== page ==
(Reposted from the Roy Rosenzweig Center for History and New Media’s DH Fellows blog. See the original entry here.)
Our first rotation through the Center sent us to the Education Division (ED). Although set back from the main workspaces of the Center, it soon became clear that the ED’s work is central to the reputation and productivity of the Center. At our first weekly meeting, we were introduced to the progress board, a large white board listing each project in the ED and details about the progress of each. Every Tuesday morning, members of the ED would update the group on the progress of each project, of which there were many, and record those changes on the board. This all seemed a bit overwhelming at first, but by the end of our rotation I was (mostly) able to keep track of the many projects the ED is constantly (and successfully) juggling.
We were given a chance to work on more of these projects than I would have imagined we could have time for in eight weeks. We first started working with Jennifer Rosenfeld, Associate Director of Educational Projects, on the Understanding Sacrifice project with the American Battle Monuments Commission. This project gives history teachers an opportunity to visit an American military cemetery, research and write a eulogy for a fallen soldier in that cemetery, and create a publicly-available lesson plan around what they’ve learned. To help with this project, we were asked to transcribe a few of the recorded eulogies spoken at the gravesite of their fallen soldier, as well as edit the written biographies of these soldiers and the lesson plans that each teacher developed. Many of these stories were quite moving, and the lesson plans provided interesting ways to engage students with military history in new ways, even outside of the history classroom. Jennifer also asked us to help test the online course for George Mason University’s Digital Public Humanities Graduate Certificate. Helping with Jennifer’s projects allowed me to see how the ED’s projects can directly enrich the relationship between instructors and students.
Kelly Schrum, Director of Educational Projects, assigned us to a number of projects that allowed us to work with other members of the ED. With Nate Sleeter we helped to organize a testing workshop for Through the Doors of Stratford, a website that will allow students in Arlington, Virginia to connect the history of the Civil Rights Movement and massive resistance to their local community through online modules. We also worked with Nate on Hidden in Plain Sight, a course that allows teachers to gain certification credits by learning to narrate history through primary sources, and were able to develop our own modules. I decided to bridge my interest in music history with the public-domain treasure trove that is the WPA materials at the Library of Congress to design a module that uses Federal Project Number One as a window into American life in the 1930s. This was one of the more engaging and challenging assignments we were given, providing an opportunity to contribute our own research to a successful DH project.
Kelly also had us work with Sara Collini to help develop Eagle Eye Citizen, a free, online interactive that allows students to solve challenges about Civics and History using primary sources from the Library of Congress. Our role in this project was quite varied, as we were asked to do everything from search through Library of Congress’ online sources, write and review parts of the challenges, search for sheet music and interviews that would be engaging for students, and make sure that this information was entered correctly into Drupal. We were also asked to work the Eagle Eye Citizen booth at the National Council for the Social Studies Conference, which was a fun and lively conference. It was great to see teachers genuinely excited about the launch of this project next Fall, and already thinking of ways to integrate it into their classrooms and curriculums. Sometimes, working on these kinds of projects comes with the worry that no one else will be as excited about your project as you are. The response at the conference (and the Center’s general track record) showed that this isn’t the case!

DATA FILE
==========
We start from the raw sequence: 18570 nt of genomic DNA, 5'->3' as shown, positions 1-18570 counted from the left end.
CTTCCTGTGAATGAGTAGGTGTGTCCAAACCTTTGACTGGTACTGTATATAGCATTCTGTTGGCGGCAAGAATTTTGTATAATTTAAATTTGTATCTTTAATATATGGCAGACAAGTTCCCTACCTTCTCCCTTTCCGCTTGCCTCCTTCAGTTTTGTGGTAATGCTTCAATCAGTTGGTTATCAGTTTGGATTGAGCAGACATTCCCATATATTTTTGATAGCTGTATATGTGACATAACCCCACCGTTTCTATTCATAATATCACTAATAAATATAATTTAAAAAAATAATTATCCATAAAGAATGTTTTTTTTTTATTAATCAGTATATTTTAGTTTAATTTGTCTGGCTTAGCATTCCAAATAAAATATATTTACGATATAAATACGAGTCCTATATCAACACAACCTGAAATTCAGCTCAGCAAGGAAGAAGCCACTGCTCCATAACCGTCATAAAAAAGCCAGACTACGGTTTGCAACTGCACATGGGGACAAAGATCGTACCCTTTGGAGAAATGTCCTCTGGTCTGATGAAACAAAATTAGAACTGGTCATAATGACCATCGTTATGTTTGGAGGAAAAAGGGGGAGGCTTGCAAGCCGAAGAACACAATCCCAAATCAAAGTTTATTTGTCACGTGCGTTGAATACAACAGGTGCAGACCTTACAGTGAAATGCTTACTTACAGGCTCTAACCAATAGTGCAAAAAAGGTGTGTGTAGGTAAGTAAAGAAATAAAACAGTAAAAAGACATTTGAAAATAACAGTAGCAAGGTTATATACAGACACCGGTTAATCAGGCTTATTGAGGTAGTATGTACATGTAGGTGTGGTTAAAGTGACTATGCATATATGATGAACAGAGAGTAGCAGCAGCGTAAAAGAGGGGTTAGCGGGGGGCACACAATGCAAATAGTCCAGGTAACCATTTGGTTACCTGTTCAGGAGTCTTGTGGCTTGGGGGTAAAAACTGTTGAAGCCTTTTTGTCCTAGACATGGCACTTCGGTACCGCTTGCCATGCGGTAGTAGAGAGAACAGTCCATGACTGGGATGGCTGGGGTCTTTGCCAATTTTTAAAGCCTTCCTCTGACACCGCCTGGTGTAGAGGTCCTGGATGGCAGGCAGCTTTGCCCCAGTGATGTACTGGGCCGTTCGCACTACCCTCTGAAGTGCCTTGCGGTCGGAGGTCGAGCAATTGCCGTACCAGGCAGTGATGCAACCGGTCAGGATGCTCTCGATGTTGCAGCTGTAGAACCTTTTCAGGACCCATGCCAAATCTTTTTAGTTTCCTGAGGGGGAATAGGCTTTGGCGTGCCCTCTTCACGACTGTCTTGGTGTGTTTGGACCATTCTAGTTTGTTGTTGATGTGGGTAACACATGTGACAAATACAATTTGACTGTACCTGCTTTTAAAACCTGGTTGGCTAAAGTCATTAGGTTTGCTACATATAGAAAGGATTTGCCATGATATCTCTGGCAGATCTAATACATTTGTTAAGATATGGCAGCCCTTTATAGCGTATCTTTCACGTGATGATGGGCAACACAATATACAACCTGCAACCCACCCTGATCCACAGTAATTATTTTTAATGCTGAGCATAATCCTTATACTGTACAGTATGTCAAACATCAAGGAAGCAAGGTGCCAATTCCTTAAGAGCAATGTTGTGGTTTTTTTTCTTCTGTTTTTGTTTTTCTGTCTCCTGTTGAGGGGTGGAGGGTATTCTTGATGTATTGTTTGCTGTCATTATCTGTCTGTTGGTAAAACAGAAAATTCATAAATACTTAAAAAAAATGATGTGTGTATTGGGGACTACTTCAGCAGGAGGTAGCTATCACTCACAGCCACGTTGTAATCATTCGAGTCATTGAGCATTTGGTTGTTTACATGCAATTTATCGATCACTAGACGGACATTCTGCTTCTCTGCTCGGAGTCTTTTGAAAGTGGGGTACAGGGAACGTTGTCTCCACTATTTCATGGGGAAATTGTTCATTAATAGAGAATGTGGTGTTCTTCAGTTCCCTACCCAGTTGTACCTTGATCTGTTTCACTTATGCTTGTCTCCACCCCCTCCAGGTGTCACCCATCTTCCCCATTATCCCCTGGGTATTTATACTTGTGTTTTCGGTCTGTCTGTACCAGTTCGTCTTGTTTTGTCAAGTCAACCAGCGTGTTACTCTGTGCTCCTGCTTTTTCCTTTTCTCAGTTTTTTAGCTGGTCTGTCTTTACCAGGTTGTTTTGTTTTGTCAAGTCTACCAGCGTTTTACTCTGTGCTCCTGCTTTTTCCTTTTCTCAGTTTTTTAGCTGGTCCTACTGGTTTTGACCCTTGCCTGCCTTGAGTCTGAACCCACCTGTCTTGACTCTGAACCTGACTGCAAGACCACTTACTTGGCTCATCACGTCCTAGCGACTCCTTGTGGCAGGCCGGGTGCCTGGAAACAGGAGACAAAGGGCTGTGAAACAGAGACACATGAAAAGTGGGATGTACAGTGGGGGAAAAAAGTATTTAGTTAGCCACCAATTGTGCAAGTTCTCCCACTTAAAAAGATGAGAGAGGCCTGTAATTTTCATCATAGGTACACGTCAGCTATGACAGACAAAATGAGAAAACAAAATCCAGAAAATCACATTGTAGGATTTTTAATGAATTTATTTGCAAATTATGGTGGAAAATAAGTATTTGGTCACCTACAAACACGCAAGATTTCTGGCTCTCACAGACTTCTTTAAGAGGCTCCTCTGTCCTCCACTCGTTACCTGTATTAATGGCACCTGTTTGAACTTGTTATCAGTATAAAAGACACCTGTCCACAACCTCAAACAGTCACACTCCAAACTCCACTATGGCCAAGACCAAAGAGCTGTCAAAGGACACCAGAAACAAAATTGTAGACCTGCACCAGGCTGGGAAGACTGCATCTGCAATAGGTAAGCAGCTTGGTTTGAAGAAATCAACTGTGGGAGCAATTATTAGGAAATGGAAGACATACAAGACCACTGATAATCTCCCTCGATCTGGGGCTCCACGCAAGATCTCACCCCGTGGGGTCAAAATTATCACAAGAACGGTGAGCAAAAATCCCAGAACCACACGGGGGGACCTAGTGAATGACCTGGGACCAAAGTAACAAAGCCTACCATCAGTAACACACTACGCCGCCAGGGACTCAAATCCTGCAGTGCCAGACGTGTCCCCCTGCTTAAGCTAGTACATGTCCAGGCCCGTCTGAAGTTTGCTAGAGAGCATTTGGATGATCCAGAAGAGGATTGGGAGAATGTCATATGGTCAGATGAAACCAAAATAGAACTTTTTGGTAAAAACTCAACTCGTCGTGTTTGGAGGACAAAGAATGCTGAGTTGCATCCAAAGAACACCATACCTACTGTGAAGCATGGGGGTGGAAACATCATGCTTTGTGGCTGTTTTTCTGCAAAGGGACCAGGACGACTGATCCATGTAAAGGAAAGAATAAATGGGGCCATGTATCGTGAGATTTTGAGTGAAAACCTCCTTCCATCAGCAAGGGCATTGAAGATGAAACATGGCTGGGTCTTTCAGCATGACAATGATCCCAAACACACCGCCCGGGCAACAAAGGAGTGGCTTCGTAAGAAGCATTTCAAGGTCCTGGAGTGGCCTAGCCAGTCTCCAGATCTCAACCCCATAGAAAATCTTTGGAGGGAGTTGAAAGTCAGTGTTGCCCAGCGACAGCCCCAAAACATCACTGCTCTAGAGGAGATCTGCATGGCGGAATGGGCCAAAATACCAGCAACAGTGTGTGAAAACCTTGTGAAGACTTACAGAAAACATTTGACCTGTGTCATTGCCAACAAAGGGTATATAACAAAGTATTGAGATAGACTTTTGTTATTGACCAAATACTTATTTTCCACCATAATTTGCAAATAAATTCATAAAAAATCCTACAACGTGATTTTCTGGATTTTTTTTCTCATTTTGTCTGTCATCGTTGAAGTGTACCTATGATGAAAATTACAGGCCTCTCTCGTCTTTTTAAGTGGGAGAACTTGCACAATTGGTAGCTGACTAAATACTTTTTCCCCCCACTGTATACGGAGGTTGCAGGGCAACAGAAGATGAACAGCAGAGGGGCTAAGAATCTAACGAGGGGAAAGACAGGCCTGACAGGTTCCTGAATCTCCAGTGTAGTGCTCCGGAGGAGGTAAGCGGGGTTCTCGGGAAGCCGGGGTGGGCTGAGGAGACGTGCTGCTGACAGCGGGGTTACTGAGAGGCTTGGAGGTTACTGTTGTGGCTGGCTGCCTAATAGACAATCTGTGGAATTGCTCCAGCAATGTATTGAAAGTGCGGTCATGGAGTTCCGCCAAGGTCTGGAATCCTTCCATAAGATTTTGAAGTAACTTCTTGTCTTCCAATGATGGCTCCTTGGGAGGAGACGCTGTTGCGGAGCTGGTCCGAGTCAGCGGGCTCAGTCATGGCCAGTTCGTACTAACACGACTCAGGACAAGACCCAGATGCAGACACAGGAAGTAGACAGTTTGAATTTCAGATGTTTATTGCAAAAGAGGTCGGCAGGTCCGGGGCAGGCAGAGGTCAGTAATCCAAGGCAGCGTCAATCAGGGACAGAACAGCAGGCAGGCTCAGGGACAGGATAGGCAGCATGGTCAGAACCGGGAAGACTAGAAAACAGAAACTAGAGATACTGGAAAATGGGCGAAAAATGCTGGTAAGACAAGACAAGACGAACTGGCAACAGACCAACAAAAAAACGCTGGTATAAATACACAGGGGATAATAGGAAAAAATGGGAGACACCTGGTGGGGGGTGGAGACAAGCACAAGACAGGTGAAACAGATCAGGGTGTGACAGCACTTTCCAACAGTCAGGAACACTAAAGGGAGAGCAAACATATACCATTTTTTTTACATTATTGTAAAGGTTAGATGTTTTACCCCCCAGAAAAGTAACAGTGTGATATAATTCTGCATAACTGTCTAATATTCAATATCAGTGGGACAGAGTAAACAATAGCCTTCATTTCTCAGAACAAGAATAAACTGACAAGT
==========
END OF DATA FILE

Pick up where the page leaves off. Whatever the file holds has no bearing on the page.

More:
My last major contribution in the ED was to help Kelly develop a project to record historic sheet music for use by students and teachers. This allowed me to reference my love of music and cultural history, and consider various questions and concerns that characterize the beginnings of any scholarly project, DH or otherwise. This entailed envisioning what kinds of recordings we would make and what pieces of music we would select, how the recordings would be made available, who might be interested in using it, and, perhaps most importantly, who would be interested in funding it. Although still in its early stages, it is a project that I am very excited about, and hope to stay involved in even as I continue to cycle around the Center.
I really enjoyed my time working in the Education Division. Although my role was small in many of these projects—much of the groundwork had been done before we arrived in the ED—it felt good to work on projects that will help teachers and students engage with the past. It also made clear to me—in ways that our previous time in the seminar portion of fellowship could only do theoretically—the range of projects and partnerships the Center has developed, even just within one department. Personally, the ED showed me how good it feels to be part of a professional and courteous group of people who are all willing to meet on Tuesday mornings to return, once again, to the progress board, with the sole condition that the meeting starts with a plate of cookies or a piece of cake.
Next up: Research.